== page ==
Trump’s gift to China

The Star Early Edition - - OPINION & ANALYSIS -

More car­toons on­line at Shan­non Ebrahim is the For­eign Editor for In­de­pen­dent Me­dia

AS ONE of his first moves as US pres­i­dent, Don­ald Trump handed China a gift on a sil­ver plat­ter. By sign­ing an ex­ec­u­tive or­der this week that scrapped US par­tic­i­pa­tion in the Trans-Pa­cific Part­ner­ship (TPP) he has in ef­fect paved the way for China to write the rules on global trade. The gen­eral con­sen­sus is that this is a huge win for China, which is set to play a greater lead­er­ship role in Asia and the world.

One has to won­der whether Trump has any con­cep­tion of global power pro­jec­tion. It seems that his only con­cern as pres­i­dent is to make him­self the cham­pion of Amer­i­can work­ers, and to en­sure that big busi­ness in Amer­ica scores big.

As China steps out, the US re­coils. This pro­tec­tion­ism on the part of the US was likened to “lock­ing one­self in a dark room” by Chi­nese Pres­i­dent Xi Jin­ping at the World Eco­nomic Fo­rum in Davos this month. With the US prov­ing it­self to be an un­re­li­able part­ner in East Asia, China has po­si­tioned it­self as the fu­ture of the se­cu­rity and eco­nomic sys­tem in the re­gion.

Trump’s bullish move has re­versed a free trade strat­egy adopted by pres­i­dents of both par­ties dat­ing back to the Cold War. The TTP was the cor­ner­stone of for­mer pres­i­dent Barak Obama’s strat­egy to re­assert Amer­i­can in­flu­ence in Asia and counter China. The Obama ad­min­is­tra­tion saw the trade pact as a way to per­ma­nently tie the US to East Asia and cre­ate an eco­nomic bul­wark against China.

It rep­re­sented Obama’s sig­na­ture trade achieve­ment af­ter eight years of ne­go­ti­a­tions. With the stroke of a pen, Trump suc­ceeded in un­rav­el­ling that legacy this week, which iron­i­cally will re­duce Amer­ica’s power and in­flu­ence in the world.

If the US had any mean­ing­ful lev­er­age in East Asia to be­gin with, the aban­don­ment of the TTP has largely de­stroyed that. Recog­nis­ing the TTP as a ve­hi­cle through which to fur­ther US in­ter­ests in the re­gion, Obama’s De­fence Sec­re­tary Ash Carter noted that “the TTP would be more strate­gi­cally valu­able than an­other air­craft car­rier bat­tle group in the Pa­cific”.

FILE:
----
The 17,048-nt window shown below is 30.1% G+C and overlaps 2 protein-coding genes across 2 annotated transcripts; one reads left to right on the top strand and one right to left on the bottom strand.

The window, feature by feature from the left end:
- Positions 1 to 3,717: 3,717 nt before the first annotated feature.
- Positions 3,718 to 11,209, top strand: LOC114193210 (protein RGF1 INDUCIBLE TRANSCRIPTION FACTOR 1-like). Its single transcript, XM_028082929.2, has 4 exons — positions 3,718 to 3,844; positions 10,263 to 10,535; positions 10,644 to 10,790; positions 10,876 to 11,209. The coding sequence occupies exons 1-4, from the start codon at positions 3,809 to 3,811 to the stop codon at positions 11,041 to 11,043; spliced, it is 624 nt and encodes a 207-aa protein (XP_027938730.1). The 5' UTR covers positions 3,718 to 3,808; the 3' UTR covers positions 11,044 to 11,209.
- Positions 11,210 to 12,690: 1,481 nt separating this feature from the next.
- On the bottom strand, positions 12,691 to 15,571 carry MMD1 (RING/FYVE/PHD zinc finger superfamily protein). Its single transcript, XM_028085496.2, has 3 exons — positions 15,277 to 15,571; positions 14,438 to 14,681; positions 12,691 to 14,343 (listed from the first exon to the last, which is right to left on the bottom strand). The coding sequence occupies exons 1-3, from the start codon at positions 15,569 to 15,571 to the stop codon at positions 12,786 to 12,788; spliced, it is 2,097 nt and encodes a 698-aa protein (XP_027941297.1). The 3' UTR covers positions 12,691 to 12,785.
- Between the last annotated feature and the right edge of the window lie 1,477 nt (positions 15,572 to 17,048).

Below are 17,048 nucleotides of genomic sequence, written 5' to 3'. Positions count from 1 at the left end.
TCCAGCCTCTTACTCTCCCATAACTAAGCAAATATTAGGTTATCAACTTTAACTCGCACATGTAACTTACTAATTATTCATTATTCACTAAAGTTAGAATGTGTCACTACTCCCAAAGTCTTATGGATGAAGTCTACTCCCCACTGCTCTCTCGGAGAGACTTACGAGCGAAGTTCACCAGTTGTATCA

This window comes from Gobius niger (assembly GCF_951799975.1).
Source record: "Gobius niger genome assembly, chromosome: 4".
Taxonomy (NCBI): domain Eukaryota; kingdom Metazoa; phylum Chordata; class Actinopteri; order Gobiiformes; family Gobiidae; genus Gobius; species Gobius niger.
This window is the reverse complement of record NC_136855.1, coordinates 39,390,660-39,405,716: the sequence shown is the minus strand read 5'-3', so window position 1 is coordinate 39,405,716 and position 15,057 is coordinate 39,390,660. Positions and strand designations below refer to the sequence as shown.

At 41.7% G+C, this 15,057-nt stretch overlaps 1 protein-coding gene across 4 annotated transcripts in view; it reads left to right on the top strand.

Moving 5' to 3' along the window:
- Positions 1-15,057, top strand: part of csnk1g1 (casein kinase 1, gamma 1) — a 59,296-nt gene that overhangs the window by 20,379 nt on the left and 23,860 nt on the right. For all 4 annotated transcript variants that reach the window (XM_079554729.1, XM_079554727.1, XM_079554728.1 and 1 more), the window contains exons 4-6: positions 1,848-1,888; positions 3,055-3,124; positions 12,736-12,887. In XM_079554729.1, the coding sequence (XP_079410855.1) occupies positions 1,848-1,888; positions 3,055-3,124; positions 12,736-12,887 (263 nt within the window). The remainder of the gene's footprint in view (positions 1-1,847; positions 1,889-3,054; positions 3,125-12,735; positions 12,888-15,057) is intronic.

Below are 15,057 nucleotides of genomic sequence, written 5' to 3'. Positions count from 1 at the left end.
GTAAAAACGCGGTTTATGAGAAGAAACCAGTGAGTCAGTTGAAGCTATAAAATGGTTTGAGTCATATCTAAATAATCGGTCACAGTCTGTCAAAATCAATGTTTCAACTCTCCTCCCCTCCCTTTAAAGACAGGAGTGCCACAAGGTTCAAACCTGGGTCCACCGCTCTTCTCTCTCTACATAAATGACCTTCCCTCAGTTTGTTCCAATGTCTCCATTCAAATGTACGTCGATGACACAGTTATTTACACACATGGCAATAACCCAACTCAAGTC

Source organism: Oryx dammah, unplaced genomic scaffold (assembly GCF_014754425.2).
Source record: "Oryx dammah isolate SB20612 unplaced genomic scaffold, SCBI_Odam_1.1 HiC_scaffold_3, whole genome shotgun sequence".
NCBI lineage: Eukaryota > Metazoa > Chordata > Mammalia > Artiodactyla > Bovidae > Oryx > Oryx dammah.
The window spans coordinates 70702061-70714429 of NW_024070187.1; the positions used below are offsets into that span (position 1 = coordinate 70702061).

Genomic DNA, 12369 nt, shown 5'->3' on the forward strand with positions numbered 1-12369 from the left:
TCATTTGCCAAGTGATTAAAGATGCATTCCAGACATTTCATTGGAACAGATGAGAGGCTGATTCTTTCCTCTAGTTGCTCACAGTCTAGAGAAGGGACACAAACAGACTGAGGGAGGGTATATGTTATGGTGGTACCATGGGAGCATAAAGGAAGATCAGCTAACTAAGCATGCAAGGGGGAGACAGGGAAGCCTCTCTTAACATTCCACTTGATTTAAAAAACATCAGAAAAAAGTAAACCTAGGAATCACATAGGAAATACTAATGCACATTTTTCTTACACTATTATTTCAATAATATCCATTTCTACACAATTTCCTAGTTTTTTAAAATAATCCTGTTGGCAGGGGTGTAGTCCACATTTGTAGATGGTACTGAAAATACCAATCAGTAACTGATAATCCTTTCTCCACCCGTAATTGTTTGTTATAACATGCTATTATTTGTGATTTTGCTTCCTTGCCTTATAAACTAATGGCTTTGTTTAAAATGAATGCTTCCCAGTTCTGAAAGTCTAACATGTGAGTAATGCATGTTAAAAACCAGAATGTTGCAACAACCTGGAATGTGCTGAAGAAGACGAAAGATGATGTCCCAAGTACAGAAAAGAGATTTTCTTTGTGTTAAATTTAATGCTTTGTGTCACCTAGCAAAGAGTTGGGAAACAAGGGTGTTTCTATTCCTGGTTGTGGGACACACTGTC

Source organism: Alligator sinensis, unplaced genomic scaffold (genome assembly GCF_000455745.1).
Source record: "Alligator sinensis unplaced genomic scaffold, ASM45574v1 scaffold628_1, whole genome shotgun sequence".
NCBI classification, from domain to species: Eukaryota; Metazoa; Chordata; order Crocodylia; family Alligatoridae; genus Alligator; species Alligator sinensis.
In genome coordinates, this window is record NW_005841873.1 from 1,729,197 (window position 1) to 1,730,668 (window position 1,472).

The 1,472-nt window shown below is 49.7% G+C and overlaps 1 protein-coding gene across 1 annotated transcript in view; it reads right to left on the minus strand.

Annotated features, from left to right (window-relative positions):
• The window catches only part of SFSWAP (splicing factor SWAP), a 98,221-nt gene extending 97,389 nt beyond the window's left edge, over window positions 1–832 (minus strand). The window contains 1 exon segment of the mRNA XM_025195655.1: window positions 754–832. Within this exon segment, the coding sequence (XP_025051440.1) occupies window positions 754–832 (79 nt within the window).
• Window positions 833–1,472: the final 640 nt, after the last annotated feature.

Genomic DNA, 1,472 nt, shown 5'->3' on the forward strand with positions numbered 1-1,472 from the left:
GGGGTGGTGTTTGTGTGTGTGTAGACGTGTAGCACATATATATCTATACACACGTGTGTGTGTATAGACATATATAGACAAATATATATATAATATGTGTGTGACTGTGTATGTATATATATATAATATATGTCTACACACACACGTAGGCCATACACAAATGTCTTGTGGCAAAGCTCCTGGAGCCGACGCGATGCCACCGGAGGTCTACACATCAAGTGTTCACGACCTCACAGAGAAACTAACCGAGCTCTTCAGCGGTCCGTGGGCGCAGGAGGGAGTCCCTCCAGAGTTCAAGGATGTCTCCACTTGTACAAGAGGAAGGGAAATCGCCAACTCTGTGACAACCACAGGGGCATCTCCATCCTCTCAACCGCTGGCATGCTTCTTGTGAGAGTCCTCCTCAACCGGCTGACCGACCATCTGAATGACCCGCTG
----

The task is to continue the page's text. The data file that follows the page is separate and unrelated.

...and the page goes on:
Erst­while US al­lies like Ja­pan are no doubt ex­tremely frus­trated by the US’s aban­don­ment of the 12-na­tion trade pact which Ja­panese Prime Min­is­ter Shinzo Abe had lob­bied hard for, man­ag­ing to get it rat­i­fied in the Ja­panese par­lia­ment just last Fri­day. Trump’s re­cent barbs against what he claims are Ja­pan’s un­fair trade prac­tices also do not bode well for fu­ture re­la­tions. Trump has taken is­sue specif­i­cally with the auto-trade with Ja­pan, say­ing Ja­pan charges too much tax on US prod­ucts.

This may have the ef­fect of push­ing Ja­pan to­wards join­ing China’s al­ter­na­tive to the TTP – the Re­gional Com­pre­hen­sive Eco­nomic Part­ner­ship (RCEP).

China is seek­ing to unite 10 mem­bers of the As­so­ci­a­tion of South East Asian Nations (Asean) with Ja­pan, South Korea, Aus­tralia, New Zealand and In­dia. This can be seen as China’s chance to tilt the geo-po­lit­i­cal bal­ance in Asia in its favour.

Trump’s elec­toral vic­tory had al­ready seen the Philip­pines, Sin­ga­pore and Malaysia shift to­wards RCEP. Even coun­tries like Aus­tralia, which had cham­pi­oned the TTP fol­low­ing Trump’s elec­tion, have now sig­nalled that they will shift at­ten­tion to RCEP. This 16-na­tion trade pact could pos­si­bly reach a deal by the end of the year and po­si­tion China as the driver of trade lib­er­al­i­sa­tion. The ob­jec­tives of RCEP will be to keep mar­kets open, deepen eco­nomic in­te­gra­tion and nar­row the de­vel­op­ment gap among mem­bers.

While the TTP would have been a free trade zone for 40% of the world’s econ­omy, RCEP will cre­ate a mar­ket that ac­counts for 30% of the global econ­omy. While re­duc­ing tar­iffs, it will also re­di­rect trade China’s way. As more coun­tries grav­i­tate to­wards China, the US will look in­creas­ingly iso­lated as it makes bi­lat­eral trade agree­ments the cor­ner­stone of its strat­egy go­ing for­ward. With the US left out of an Asian trade pact, it will also be­come more dif­fi­cult for US com­pa­nies to pen­e­trate Asian sup­ply chains in the fu­ture.

Trump has ap­pointed a lead­ing China critic – Peter Navarro – as Trade Coun­cil di­rec­tor, and given the rhetoric al­ready be­ing used, it could po­ten­tially lead to a trade war with China down the line.

If this tran­spires, the US will be go­ing up against a ma­jor power that has sig­nif­i­cant economies in its camp.

Per­haps the most sig­nif­i­cant as­pect of RCEP in terms of the in­ter­ests of de­vel­op­ing coun­tries is the fact that the part­ner­ship will take on board the de­vel­op­ment con­cerns of its mem­bers. This could ul­ti­mately lead to RCEP be­ing a model for in­te­grat­ing the least de­vel­oped coun­tries with de­vel­op­ing and de­vel­oped economies. This is a key as­pect of fur­ther­ing the agenda of the global south that would not have been a con­cern of the TTP.

Pres­i­dent Don­ald Trump shows the Ex­ec­u­tive Or­der with­draw­ing the US from the Trans-Pa­cific Part­ner­ship af­ter sign­ing it in the Oval Of­fice of the White House in Wash­ing­ton, DC, US, on Mon­day.

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